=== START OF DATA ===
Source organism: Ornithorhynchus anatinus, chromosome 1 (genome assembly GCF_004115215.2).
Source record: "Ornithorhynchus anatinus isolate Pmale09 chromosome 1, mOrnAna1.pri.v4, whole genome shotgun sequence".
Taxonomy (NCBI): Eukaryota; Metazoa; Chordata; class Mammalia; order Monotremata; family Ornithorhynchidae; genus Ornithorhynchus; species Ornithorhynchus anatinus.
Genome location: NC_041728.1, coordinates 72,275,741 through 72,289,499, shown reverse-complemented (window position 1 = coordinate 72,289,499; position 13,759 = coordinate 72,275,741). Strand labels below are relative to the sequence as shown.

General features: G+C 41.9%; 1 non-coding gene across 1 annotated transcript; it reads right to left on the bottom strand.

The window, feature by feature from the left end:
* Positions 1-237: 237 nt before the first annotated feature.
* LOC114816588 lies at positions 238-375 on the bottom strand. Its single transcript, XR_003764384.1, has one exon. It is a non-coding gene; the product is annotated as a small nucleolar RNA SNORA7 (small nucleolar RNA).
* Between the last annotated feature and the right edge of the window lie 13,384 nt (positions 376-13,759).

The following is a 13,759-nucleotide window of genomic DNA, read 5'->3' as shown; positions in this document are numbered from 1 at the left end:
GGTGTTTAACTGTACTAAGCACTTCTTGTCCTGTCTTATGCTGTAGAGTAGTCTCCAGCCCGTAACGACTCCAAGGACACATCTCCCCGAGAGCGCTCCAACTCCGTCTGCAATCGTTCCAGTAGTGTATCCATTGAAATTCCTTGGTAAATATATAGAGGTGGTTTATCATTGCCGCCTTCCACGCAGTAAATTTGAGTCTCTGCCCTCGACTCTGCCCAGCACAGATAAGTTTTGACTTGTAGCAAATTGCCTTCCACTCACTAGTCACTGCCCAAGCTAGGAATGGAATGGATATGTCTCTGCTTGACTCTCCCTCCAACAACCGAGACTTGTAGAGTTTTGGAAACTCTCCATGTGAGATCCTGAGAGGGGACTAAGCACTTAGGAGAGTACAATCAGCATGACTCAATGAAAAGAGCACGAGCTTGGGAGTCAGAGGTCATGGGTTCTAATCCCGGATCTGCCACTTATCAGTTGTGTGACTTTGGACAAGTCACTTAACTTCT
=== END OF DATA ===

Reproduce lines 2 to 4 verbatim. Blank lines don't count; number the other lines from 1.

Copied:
Source record: "Ornithorhynchus anatinus isolate Pmale09 chromosome 1, mOrnAna1.pri.v4, whole genome shotgun sequence".
Taxonomy (NCBI): Eukaryota; Metazoa; Chordata; class Mammalia; order Monotremata; family Ornithorhynchidae; genus Ornithorhynchus; species Ornithorhynchus anatinus.
Genome location: NC_041728.1, coordinates 72,275,741 through 72,289,499, shown reverse-complemented (window position 1 = coordinate 72,289,499; position 13,759 = coordinate 72,275,741). Strand labels below are relative to the sequence as shown.